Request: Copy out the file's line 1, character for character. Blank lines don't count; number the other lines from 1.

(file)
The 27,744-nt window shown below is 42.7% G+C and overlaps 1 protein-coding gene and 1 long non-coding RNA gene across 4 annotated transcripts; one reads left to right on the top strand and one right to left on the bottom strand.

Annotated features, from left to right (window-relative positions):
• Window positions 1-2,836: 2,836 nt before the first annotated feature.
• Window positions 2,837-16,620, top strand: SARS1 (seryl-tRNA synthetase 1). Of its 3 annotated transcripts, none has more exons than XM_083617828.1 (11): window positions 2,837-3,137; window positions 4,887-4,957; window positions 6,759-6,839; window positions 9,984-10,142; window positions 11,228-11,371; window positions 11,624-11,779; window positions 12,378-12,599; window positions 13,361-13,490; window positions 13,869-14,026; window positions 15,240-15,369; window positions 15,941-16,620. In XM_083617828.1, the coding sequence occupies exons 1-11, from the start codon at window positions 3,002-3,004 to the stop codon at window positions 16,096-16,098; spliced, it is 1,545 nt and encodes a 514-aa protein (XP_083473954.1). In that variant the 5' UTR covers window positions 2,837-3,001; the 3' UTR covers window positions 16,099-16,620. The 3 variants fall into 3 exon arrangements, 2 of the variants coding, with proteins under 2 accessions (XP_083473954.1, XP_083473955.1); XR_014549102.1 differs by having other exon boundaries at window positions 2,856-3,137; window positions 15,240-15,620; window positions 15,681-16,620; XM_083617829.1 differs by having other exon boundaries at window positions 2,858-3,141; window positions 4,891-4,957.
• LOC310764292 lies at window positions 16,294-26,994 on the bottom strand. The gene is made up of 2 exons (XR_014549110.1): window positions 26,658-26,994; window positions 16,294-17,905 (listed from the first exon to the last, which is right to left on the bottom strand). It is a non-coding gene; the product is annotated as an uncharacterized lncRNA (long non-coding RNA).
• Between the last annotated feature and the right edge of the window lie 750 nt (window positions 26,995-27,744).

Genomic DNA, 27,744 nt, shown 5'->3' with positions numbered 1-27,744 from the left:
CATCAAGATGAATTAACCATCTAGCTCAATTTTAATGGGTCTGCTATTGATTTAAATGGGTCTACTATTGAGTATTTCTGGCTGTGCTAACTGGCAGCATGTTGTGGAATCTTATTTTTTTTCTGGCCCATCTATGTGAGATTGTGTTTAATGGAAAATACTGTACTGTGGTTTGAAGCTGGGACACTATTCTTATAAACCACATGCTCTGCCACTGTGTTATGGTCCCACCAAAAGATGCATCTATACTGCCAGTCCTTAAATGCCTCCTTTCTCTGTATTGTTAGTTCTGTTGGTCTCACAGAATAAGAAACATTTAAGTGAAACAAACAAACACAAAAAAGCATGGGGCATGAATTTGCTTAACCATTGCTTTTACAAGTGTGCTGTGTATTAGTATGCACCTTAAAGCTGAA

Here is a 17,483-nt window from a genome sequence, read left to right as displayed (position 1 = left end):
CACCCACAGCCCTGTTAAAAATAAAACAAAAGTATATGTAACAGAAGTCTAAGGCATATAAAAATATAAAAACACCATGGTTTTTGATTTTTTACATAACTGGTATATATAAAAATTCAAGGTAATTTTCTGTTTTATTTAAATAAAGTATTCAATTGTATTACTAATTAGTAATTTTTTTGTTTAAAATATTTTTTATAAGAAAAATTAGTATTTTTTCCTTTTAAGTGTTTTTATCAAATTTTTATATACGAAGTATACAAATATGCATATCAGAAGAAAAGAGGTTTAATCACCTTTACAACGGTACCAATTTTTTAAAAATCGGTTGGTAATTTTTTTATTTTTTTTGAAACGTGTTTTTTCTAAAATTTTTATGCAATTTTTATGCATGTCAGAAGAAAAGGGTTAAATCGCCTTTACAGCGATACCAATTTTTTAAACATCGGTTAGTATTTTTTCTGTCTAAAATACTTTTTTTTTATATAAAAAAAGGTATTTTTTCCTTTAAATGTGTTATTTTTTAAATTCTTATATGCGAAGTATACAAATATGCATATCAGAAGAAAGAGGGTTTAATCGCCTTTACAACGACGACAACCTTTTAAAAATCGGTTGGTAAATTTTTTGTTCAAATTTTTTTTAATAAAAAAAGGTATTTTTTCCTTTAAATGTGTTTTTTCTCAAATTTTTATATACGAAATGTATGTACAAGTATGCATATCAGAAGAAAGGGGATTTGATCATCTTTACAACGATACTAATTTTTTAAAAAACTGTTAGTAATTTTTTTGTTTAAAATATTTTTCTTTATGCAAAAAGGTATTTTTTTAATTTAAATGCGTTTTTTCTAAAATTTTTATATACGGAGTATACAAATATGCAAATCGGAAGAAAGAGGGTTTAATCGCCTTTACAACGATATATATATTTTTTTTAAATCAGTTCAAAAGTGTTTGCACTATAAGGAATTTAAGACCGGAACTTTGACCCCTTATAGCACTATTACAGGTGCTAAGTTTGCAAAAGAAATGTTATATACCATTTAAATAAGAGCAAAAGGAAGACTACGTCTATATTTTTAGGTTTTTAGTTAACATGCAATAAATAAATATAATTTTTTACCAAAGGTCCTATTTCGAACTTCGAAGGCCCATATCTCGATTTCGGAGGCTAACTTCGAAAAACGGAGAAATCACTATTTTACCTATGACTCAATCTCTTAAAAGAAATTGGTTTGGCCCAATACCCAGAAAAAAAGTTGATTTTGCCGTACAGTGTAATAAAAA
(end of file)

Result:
The 27,744-nt window shown below is 42.7% G+C and overlaps 1 protein-coding gene and 1 long non-coding RNA gene across 4 annotated transcripts; one reads left to right on the top strand and one right to left on the bottom strand.